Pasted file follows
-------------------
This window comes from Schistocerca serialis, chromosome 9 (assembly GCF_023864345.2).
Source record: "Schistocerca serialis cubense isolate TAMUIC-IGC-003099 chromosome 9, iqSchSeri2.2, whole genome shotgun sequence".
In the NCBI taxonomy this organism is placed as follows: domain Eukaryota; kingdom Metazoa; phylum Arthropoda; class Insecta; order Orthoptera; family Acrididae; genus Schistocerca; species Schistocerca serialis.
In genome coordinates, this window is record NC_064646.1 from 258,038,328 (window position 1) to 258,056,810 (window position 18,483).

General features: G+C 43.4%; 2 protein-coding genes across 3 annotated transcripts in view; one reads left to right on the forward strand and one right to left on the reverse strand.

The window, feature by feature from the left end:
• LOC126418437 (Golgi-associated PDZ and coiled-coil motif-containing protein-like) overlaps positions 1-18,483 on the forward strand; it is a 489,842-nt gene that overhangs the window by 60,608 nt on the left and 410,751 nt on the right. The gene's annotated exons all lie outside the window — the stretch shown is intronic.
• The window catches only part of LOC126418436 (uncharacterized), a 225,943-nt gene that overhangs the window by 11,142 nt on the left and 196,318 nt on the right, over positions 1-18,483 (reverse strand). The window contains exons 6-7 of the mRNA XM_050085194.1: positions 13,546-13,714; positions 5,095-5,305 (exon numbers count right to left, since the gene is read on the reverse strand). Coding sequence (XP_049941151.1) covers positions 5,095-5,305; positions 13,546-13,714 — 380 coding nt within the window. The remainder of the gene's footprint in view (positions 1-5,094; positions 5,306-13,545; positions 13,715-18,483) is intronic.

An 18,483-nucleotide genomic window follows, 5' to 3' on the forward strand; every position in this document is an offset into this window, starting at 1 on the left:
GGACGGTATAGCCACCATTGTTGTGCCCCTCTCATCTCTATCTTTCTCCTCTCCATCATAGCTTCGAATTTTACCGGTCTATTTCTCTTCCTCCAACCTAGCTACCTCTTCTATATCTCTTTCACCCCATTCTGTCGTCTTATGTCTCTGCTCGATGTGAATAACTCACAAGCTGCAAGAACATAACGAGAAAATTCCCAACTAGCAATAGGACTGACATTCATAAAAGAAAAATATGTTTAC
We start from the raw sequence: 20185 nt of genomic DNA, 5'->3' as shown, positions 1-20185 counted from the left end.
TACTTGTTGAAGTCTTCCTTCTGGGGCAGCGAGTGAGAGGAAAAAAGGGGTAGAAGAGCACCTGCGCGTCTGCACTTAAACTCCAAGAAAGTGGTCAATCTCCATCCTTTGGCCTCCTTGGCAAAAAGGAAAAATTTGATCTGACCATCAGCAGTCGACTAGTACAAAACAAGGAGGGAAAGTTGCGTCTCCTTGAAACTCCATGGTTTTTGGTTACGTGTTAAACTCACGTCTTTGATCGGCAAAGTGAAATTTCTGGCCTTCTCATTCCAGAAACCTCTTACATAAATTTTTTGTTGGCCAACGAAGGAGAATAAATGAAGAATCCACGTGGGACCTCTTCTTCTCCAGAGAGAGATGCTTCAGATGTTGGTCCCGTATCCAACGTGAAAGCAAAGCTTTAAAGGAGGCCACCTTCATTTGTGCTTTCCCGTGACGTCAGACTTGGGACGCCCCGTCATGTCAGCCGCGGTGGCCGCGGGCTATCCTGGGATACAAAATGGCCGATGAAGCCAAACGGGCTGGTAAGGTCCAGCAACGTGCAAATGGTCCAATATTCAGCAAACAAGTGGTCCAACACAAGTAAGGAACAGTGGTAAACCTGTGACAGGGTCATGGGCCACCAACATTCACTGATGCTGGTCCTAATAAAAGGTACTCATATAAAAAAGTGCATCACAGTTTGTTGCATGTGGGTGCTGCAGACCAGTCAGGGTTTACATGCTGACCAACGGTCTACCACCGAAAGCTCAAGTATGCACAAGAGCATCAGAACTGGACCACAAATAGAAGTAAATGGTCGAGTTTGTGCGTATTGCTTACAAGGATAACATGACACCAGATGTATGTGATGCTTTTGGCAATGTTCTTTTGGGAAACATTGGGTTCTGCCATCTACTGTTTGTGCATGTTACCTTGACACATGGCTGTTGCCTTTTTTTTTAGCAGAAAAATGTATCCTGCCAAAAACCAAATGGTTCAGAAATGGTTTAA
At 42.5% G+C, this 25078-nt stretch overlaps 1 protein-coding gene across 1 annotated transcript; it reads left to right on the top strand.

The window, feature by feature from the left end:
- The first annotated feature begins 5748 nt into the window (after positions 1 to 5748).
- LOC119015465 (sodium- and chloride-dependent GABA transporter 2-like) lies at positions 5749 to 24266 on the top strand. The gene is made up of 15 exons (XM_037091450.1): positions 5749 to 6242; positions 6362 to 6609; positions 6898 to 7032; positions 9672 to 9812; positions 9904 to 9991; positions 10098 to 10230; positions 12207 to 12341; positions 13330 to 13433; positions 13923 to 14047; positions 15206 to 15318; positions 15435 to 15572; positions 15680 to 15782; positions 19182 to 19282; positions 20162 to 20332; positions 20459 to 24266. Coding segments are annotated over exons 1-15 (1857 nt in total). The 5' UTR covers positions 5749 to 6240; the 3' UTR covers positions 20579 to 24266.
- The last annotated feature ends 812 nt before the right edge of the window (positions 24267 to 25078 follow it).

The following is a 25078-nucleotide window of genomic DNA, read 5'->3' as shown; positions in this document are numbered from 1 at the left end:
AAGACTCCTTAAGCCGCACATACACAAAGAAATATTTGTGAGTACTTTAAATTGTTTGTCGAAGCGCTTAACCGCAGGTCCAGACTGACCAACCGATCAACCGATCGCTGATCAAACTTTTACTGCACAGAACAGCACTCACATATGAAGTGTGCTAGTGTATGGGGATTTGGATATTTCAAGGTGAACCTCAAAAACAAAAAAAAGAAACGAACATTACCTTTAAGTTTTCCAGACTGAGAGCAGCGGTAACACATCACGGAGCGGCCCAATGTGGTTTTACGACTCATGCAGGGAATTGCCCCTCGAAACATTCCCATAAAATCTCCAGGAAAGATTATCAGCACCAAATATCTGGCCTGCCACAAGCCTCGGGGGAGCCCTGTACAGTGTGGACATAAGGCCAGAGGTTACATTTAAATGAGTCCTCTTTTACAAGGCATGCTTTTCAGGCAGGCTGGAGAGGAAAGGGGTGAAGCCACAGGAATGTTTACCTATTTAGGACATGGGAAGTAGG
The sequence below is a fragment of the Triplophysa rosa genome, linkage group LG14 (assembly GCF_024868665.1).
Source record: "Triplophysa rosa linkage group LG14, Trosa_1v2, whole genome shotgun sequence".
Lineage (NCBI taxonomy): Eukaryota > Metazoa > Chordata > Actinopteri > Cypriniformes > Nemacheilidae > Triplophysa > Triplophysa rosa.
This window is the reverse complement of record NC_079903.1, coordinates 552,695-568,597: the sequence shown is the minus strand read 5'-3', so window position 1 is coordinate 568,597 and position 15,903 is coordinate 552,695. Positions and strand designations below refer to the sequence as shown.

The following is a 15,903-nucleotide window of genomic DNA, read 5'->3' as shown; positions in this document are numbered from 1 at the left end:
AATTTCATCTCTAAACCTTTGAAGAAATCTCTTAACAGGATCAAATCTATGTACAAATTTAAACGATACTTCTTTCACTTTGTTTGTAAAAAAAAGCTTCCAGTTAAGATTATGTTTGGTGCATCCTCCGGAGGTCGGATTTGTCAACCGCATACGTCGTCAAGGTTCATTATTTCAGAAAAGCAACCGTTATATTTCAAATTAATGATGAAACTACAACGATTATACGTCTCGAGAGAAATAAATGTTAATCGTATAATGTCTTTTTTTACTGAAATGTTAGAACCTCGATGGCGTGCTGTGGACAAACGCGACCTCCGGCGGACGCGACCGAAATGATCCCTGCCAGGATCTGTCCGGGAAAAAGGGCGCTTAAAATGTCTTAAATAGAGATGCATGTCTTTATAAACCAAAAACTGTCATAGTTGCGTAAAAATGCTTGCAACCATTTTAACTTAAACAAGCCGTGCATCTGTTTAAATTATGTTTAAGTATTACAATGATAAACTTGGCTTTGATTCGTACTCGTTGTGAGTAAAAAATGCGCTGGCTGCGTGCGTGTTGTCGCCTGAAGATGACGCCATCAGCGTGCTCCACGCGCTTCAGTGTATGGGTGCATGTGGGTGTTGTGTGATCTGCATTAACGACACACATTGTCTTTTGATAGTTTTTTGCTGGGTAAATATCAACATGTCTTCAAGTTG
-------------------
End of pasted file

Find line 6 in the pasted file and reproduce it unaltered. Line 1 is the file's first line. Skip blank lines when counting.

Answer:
The window, feature by feature from the left end: